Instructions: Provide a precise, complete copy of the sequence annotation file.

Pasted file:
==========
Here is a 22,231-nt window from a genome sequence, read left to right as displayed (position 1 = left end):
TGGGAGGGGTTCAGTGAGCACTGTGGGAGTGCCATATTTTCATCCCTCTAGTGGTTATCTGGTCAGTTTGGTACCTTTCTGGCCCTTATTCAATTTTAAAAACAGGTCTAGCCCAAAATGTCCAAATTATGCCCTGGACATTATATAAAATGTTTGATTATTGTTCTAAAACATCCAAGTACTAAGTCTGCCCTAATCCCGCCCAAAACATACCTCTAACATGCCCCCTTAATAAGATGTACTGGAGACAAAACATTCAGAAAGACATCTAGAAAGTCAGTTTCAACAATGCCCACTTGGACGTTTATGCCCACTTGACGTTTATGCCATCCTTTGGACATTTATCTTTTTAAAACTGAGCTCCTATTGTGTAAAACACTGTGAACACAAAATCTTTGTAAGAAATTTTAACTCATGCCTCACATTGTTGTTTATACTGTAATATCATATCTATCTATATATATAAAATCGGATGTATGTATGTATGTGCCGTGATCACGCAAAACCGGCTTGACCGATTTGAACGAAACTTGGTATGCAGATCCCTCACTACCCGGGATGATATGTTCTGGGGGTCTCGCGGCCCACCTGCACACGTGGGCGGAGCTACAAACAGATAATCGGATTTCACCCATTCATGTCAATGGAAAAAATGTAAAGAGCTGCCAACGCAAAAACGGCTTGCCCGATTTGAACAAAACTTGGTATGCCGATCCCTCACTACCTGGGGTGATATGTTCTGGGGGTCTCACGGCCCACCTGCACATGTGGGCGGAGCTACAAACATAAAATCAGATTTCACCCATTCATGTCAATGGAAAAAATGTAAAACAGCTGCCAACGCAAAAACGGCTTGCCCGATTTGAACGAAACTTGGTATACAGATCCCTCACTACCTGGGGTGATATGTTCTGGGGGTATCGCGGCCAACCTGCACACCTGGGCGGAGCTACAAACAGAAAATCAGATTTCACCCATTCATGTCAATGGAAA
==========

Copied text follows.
Here is a 22,231-nt window from a genome sequence, read left to right as displayed (position 1 = left end):
TGGGAGGGGTTCAGTGAGCACTGTGGGAGTGCCATATTTTCATCCCTCTAGTGGTTATCTGGTCAGTTTGGTACCTTTCTGGCCCTTATTCAATTTTAAAAACAGGTCTAGCCCAAAATGTCCAAATTATGCCCTGGACATTATATAAAATGTTTGATTATTGTTCTAAAACATCCAAGTACTAAGTCTGCCCTAATCCCGCCCAAAACATACCTCTAACATGCCCCCTTAATAAGATGTACTGGAGACAAAACATTCAGAAAGACATCTAGAAAGTCAGTTTCAACAATGCCCACTTGGACGTTTATGCCCACTTGACGTTTATGCCATCCTTTGGACATTTATCTTTTTAAAACTGAGCTCCTATTGTGTAAAACACTGTGAACACAAAATCTTTGTAAGAAATTTTAACTCATGCCTCACATTGTTGTTTATACTGTAATATCATATCTATCTATATATATAAAATCGGATGTATGTATGTATGTGCCGTGATCACGCAAAACCGGCTTGACCGATTTGAACGAAACTTGGTATGCAGATCCCTCACTACCCGGGATGATATGTTCTGGGGGTCTCGCGGCCCACCTGCACACGTGGGCGGAGCTACAAACAGATAATCGGATTTCACCCATTCATGTCAATGGAAAAAATGTAAAGAGCTGCCAACGCAAAAACGGCTTGCCCGATTTGAACAAAACTTGGTATGCCGATCCCTCACTACCTGGGGTGATATGTTCTGGGGGTCTCACGGCCCACCTGCACATGTGGGCGGAGCTACAAACATAAAATCAGATTTCACCCATTCATGTCAATGGAAAAAATGTAAAACAGCTGCCAACGCAAAAACGGCTTGCCCGATTTGAACGAAACTTGGTATACAGATCCCTCACTACCTGGGGTGATATGTTCTGGGGGTATCGCGGCCAACCTGCACACCTGGGCGGAGCTACAAACAGAAAATCAGATTTCACCCATTCATGTCAATGGAAA